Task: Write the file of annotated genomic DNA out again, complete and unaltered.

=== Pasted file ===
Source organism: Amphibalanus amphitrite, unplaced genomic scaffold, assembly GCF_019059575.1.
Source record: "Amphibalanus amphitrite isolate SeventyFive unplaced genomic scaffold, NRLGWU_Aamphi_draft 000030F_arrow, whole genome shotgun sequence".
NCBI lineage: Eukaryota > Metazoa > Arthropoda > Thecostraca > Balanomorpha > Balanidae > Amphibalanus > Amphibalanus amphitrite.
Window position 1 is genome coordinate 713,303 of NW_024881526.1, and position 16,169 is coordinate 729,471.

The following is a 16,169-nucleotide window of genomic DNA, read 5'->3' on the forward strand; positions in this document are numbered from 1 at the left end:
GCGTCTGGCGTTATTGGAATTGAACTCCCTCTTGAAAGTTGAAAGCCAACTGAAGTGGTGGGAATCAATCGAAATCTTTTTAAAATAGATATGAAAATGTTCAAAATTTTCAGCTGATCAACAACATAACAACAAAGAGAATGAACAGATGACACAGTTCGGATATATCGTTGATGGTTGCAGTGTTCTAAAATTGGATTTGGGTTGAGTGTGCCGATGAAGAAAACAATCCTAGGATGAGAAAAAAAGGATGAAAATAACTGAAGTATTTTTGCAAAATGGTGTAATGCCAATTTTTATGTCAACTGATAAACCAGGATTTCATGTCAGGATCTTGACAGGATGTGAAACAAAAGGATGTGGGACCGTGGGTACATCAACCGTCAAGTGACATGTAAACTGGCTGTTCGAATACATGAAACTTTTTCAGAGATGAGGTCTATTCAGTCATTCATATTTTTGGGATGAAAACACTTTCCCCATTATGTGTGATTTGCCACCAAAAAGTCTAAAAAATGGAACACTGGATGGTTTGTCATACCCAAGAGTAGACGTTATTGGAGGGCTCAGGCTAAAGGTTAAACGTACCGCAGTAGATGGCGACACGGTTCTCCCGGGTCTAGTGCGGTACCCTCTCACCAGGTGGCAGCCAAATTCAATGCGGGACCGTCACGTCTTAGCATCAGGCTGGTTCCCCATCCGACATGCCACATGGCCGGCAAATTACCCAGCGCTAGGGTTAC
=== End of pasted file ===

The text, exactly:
Source organism: Amphibalanus amphitrite, unplaced genomic scaffold, assembly GCF_019059575.1.
Source record: "Amphibalanus amphitrite isolate SeventyFive unplaced genomic scaffold, NRLGWU_Aamphi_draft 000030F_arrow, whole genome shotgun sequence".
NCBI lineage: Eukaryota > Metazoa > Arthropoda > Thecostraca > Balanomorpha > Balanidae > Amphibalanus > Amphibalanus amphitrite.
Window position 1 is genome coordinate 713,303 of NW_024881526.1, and position 16,169 is coordinate 729,471.

The following is a 16,169-nucleotide window of genomic DNA, read 5'->3' on the forward strand; positions in this document are numbered from 1 at the left end:
GCGTCTGGCGTTATTGGAATTGAACTCCCTCTTGAAAGTTGAAAGCCAACTGAAGTGGTGGGAATCAATCGAAATCTTTTTAAAATAGATATGAAAATGTTCAAAATTTTCAGCTGATCAACAACATAACAACAAAGAGAATGAACAGATGACACAGTTCGGATATATCGTTGATGGTTGCAGTGTTCTAAAATTGGATTTGGGTTGAGTGTGCCGATGAAGAAAACAATCCTAGGATGAGAAAAAAAGGATGAAAATAACTGAAGTATTTTTGCAAAATGGTGTAATGCCAATTTTTATGTCAACTGATAAACCAGGATTTCATGTCAGGATCTTGACAGGATGTGAAACAAAAGGATGTGGGACCGTGGGTACATCAACCGTCAAGTGACATGTAAACTGGCTGTTCGAATACATGAAACTTTTTCAGAGATGAGGTCTATTCAGTCATTCATATTTTTGGGATGAAAACACTTTCCCCATTATGTGTGATTTGCCACCAAAAAGTCTAAAAAATGGAACACTGGATGGTTTGTCATACCCAAGAGTAGACGTTATTGGAGGGCTCAGGCTAAAGGTTAAACGTACCGCAGTAGATGGCGACACGGTTCTCCCGGGTCTAGTGCGGTACCCTCTCACCAGGTGGCAGCCAAATTCAATGCGGGACCGTCACGTCTTAGCATCAGGCTGGTTCCCCATCCGACATGCCACATGGCCGGCAAATTACCCAGCGCTAGGGTTAC